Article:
The Judicial Council further ruled, “The Board can only legally recommend to the Clergy Session a candidate for whom they have conducted a thorough examination and who has met the disciplinary standards for fitness.”

Now, one of those six original non-compliant annual conference boards has voted to adopt a policy that intentionally disobeys not only the Book of Discipline, but the Judicial Council ruling. Rather than await the outcome of the 2019 special called General Conference, Baltimore-Washington is conducting itself as a break-off annual conference from the rest of the global United Methodist Church.

In a statement issued last week, the board announced that it had adopted the policy recommendation last October and used it to evaluate its current crop of candidates for ministry.

The policy states, “We will not consider or evaluate sexual orientation or gender identity nor see them to be sufficient reasons to deny a candidate’s ability to live up to our United Methodist standards. We will utilize our denomination’s expectation of faithfulness in marriage and celibacy in singleness within our examination and expect not only high moral standards but also a strong sense of self-awareness about one’s relational life.” (One wonders what exactly those “high moral standards” are, if Baltimore-Washington no longer operates by the moral standards set by General Conference in obedience to Scripture.)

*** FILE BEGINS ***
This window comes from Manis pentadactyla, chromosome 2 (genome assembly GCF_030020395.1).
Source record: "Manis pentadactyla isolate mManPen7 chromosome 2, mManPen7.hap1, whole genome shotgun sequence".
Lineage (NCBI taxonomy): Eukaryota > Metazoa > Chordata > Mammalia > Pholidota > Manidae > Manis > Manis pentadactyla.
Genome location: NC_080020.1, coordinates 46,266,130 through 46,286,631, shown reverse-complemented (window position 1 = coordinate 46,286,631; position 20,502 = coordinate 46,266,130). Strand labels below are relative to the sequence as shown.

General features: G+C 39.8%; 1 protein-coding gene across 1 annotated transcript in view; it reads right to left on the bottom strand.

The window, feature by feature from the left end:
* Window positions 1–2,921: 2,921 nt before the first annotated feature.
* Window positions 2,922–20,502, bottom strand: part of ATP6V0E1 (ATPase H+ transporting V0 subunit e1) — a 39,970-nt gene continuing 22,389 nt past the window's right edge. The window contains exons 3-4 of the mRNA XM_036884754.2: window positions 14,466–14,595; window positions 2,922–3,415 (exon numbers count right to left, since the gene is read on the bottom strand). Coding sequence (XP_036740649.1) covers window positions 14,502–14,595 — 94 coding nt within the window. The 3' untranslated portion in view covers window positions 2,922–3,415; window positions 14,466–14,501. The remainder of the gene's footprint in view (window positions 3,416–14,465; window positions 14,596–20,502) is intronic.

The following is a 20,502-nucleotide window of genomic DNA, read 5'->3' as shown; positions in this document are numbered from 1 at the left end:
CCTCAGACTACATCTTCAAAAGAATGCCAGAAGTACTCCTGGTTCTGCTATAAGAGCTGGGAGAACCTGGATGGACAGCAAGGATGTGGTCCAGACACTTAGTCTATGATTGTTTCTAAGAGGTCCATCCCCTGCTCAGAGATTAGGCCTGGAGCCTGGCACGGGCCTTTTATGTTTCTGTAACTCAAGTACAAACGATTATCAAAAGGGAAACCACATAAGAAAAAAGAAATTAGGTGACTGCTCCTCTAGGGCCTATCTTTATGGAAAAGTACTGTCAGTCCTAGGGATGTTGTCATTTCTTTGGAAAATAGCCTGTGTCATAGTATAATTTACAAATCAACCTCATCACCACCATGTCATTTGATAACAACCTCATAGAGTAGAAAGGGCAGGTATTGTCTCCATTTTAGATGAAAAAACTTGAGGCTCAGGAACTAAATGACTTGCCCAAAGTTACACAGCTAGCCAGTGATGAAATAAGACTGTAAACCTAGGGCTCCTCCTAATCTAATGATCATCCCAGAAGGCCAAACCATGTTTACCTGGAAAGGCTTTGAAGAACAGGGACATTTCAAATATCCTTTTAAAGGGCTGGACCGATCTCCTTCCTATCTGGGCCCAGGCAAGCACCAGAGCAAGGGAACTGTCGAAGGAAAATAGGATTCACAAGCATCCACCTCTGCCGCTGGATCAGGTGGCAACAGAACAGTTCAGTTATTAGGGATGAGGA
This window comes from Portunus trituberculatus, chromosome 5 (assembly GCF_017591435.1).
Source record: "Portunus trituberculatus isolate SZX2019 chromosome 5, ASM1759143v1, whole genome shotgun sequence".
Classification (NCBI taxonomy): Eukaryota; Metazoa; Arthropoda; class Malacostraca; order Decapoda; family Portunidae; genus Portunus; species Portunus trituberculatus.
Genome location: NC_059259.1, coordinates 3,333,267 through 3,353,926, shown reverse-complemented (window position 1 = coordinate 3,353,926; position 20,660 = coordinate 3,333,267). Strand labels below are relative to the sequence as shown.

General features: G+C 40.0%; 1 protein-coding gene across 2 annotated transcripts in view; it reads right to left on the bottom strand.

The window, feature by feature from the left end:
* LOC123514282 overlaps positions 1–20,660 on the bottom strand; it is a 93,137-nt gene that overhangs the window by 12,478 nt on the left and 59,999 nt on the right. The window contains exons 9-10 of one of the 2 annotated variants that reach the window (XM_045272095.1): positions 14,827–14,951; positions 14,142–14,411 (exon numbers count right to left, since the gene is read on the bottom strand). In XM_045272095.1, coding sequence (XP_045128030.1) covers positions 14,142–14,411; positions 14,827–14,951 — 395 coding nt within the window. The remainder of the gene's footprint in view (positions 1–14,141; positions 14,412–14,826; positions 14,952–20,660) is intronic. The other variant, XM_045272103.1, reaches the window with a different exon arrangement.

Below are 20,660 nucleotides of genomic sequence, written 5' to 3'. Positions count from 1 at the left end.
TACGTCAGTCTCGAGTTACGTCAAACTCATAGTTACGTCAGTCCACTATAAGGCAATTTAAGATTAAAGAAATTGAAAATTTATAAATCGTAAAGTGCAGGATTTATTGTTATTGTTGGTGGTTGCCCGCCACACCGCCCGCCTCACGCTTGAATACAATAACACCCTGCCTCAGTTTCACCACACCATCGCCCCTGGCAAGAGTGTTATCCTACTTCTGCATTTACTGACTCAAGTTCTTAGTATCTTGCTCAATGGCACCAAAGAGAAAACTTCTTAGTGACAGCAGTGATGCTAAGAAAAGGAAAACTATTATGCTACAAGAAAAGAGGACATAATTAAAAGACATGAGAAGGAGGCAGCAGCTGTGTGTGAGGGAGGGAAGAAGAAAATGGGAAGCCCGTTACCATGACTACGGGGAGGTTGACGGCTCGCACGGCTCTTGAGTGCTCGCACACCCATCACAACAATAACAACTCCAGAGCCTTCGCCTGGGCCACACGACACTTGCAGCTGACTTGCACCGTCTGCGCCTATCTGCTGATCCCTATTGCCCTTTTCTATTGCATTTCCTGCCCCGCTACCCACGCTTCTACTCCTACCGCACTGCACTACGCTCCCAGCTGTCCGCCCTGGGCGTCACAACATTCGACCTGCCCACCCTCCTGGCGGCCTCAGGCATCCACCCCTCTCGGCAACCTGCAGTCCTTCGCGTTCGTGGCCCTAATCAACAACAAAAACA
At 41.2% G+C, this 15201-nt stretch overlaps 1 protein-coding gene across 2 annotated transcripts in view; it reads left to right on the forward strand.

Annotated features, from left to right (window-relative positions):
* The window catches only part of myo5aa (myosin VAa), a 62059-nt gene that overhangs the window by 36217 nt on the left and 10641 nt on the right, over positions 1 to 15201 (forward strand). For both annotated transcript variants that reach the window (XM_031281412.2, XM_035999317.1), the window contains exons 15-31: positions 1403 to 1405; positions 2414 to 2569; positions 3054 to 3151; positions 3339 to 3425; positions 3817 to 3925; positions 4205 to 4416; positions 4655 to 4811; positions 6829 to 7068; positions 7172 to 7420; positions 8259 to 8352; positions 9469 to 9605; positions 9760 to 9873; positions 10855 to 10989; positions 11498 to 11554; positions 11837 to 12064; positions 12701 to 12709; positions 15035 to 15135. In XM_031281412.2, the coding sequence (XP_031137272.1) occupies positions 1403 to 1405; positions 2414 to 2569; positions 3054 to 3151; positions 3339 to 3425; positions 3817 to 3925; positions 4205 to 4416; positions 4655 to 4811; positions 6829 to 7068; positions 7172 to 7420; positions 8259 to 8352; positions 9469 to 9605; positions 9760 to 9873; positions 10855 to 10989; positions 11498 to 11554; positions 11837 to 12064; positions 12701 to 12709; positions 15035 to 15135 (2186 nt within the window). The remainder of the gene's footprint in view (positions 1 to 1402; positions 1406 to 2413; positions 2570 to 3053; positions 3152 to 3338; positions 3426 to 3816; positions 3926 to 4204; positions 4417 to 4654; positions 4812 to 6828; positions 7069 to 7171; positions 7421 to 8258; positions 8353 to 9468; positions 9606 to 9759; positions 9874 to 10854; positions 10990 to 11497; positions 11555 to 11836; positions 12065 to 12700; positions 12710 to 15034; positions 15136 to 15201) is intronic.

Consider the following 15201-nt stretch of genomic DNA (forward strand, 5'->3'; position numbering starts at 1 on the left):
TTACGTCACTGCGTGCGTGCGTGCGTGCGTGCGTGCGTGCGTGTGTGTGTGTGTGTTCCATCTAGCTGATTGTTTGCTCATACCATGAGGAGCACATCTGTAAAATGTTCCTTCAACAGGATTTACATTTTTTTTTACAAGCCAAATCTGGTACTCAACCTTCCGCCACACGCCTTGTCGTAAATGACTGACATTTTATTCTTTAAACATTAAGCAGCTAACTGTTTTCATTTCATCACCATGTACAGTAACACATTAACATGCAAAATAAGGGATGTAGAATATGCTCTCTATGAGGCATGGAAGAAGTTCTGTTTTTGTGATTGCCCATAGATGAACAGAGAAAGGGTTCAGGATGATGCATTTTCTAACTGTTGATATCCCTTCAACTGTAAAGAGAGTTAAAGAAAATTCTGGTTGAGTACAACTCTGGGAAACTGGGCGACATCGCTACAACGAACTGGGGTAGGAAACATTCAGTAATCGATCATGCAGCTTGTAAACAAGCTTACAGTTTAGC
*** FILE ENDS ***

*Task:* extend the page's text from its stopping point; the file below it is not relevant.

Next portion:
Despite the fact that Baltimore-Washington has jettisoned the denomination’s ordination standards, it is noteworthy that the board still wants to maintain the standard of “faithfulness in marriage and celibacy in singleness.” However, since same-sex marriage is now legal in the United States, the refusal to consider sexual orientation or gender identity means that persons in a same-sex marriage would be eligible for ordained ministry in the board’s eyes. Transgender candidates would also be welcome under these standards. Given the Judicial Council rulings, this policy calls into question whether any of the candidates recommended by the board at the upcoming annual conference can legally be considered or voted on.